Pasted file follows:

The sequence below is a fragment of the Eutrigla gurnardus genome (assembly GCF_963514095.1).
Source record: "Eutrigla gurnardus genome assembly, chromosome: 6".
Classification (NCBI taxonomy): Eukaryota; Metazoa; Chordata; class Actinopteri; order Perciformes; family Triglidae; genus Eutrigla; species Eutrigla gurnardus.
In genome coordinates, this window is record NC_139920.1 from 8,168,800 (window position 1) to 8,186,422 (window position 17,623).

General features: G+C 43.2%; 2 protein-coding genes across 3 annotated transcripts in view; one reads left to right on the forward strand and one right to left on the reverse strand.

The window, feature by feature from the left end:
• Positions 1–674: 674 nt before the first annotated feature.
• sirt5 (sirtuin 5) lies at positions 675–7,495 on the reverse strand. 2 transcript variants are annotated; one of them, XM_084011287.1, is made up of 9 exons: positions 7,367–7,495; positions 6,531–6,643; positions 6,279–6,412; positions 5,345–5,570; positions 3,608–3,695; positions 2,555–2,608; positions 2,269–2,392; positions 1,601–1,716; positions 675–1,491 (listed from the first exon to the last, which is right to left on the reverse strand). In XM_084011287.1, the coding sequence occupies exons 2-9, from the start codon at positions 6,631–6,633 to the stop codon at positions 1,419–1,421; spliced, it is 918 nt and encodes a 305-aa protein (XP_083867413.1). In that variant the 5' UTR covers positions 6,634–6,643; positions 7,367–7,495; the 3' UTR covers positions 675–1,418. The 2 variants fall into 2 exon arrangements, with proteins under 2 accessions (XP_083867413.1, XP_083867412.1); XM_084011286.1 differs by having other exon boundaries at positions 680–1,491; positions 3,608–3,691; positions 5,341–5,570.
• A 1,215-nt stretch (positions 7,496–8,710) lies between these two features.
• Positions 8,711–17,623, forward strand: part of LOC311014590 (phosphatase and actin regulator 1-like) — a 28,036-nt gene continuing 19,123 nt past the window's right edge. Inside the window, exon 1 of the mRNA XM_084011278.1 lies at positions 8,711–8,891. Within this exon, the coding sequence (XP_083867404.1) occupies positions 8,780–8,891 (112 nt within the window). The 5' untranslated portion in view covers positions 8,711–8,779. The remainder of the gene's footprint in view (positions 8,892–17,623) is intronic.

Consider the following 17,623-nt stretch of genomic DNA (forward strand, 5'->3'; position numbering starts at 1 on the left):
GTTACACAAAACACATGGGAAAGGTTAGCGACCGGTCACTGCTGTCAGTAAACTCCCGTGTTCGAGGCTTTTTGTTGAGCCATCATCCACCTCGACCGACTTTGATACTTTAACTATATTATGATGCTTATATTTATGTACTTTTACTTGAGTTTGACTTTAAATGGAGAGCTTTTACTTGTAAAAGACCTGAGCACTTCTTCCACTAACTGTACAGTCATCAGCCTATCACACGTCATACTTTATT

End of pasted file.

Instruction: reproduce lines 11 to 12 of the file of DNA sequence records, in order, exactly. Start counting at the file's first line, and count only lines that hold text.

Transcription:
Consider the following 17,623-nt stretch of genomic DNA (forward strand, 5'->3'; position numbering starts at 1 on the left):
GTTACACAAAACACATGGGAAAGGTTAGCGACCGGTCACTGCTGTCAGTAAACTCCCGTGTTCGAGGCTTTTTGTTGAGCCATCATCCACCTCGACCGACTTTGATACTTTAACTATATTATGATGCTTATATTTATGTACTTTTACTTGAGTTTGACTTTAAATGGAGAGCTTTTACTTGTAAAAGACCTGAGCACTTCTTCCACTAACTGTACAGTCATCAGCCTATCACACGTCATACTTTATT